Tuesday, August 26, 2008

Changing Channels

Before my son was born I didn't think I was going to blog much about motherhood--I felt sure that I would continue to whittle out writerly insights, post the interviews and results of my writing life. This was when I still clung to the notion that my life would be relatively unchanged--as if my child would be a little doll sitting in a chair obediently, easily tended to between my work hours. Ha! Even though I suspected that motherhood would entail a lot of work, until he was here, "a lot of work" was all theoretical. I didn't have a true context for what that would look like. However, I also had no idea that writing--which has been my sole focus, my passion and even, at times, my obsession for most of my life--would come to feel almost insignificant in the face of being a mother. That even though I hunger for time alone, sometimes when I get that very time, I have to remind myself that it is okay to go and write again. I can't tell you how many times I have sat watching my son sleep rather than do something for myself.

I admit that I undervalued the work that mothers (and all parents) do. I let my own lack of experience bias me. Though I know many, many talented, intelligent women who are also mothers, I still viewed motherhood as a kind of bland mini-mall which, upon entering, you sacrificed brain, beauty, individuality and sense of self for a time. Now here, there is definitely the mark of the mundane on aspects of motherhood--but that's true of any tasks you do repeatedly day after day. What I did not expect was the profundity of it, the powerful emotional toll of being physically and mentally connected to a being who relies on you for everything. Sometimes I already get maudlin thinking of the inevitable days to come when my son will need me less and less, and the worst case scenario--where he could want nothing to do with me at all. Hopefully it won't come to that, because hopefully I will be good enough at the self-sacrifice on his behalf.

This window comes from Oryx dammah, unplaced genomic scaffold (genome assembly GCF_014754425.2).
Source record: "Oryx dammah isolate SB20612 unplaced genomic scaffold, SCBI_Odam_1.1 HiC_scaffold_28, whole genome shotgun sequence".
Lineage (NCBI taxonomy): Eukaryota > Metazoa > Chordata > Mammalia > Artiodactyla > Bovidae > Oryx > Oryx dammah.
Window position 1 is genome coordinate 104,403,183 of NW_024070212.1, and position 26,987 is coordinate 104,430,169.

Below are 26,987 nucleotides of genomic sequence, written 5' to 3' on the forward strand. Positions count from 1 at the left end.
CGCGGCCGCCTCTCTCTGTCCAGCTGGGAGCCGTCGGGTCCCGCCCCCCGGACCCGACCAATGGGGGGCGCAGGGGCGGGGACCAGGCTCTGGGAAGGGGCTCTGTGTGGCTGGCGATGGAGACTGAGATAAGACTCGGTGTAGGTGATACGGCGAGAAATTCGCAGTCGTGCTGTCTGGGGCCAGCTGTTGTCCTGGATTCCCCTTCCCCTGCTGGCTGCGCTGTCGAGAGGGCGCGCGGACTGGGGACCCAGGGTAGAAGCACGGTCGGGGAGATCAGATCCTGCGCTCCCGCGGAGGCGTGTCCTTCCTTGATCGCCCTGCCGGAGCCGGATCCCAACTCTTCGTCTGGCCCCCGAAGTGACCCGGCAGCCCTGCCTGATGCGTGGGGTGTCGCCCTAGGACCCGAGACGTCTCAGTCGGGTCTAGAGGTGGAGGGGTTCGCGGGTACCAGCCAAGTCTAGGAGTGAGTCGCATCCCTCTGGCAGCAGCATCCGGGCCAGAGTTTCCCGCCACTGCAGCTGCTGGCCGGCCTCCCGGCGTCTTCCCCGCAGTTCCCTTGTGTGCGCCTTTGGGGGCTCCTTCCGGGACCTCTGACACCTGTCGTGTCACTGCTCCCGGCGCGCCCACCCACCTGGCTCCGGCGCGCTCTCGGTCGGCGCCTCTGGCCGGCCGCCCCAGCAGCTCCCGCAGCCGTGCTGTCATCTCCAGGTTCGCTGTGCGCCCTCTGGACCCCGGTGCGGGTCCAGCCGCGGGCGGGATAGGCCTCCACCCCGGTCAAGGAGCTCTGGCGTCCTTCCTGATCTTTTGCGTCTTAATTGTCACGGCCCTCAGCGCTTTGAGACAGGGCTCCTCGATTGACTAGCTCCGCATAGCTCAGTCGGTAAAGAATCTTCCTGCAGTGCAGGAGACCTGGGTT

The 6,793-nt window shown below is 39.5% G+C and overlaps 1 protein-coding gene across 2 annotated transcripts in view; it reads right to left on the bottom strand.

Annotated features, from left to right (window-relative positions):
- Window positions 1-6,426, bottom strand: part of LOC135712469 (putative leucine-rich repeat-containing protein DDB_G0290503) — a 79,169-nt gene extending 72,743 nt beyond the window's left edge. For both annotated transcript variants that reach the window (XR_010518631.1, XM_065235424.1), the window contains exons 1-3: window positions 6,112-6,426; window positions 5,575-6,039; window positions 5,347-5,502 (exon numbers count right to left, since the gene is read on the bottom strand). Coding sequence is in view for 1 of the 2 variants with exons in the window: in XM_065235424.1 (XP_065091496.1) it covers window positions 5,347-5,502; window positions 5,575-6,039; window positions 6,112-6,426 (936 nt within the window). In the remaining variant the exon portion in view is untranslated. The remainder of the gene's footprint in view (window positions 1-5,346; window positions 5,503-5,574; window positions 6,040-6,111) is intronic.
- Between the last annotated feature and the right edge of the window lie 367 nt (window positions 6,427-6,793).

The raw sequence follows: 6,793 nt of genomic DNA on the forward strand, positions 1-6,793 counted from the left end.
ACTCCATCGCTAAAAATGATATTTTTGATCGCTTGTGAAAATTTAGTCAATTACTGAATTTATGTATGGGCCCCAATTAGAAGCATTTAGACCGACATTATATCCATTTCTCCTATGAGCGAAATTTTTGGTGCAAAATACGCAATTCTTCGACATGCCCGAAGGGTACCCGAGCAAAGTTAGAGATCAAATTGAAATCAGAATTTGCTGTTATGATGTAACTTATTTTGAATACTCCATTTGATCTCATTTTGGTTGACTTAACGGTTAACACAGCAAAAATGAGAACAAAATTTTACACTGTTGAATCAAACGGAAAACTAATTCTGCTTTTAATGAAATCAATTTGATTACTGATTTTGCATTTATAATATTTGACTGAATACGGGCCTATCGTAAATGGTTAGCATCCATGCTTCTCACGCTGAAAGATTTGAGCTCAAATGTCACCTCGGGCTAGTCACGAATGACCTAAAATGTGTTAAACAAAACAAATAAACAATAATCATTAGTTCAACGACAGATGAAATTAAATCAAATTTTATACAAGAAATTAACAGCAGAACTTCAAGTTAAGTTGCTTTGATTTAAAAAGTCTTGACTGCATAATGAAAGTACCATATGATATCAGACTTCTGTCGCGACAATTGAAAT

So while I do continue to write and it remains the third most important thing after my child and spouse, I'm surprised at how okay it is for it to fall to the wayside for this initial, important time with my son.

3 Comments:

At 6:20 AM, Blogger Marcus Grimm said...

What we see is always entirely dependent on where we stand. You're simply standing in a different place now. :)

 
At 3:19 PM, Anonymous Todd said...

Your insight into the change motherhood has brought in to your writer's life, is an insight into the writing life itself. I don't think any writer quite knows what significant changes can bring: two years ago I left, largely out of frustration, a full time writing gig at a daily newspaper to go into two jobs only somewhat related to writing, have recently married, acquiring stepdaughters in the process, and never really thought my writing life would change. And yet it has. I still desire to write professionally as well as creatively, but at the same time, have found it difficult to adjust to all the change. One thing that is helping with this change is slowly working through your and Rebecca Lawton's Write Free. Just the first few exercises have been extraordinarily revealing.

 
At 7:07 AM, Blogger Patry Francis said...

Motherhood, learning who that little person is and what he needs to thrive, took most of my creative energy when I was at your stage. But all the while, the well was filling....Glad to hear you're enjoying your son

 

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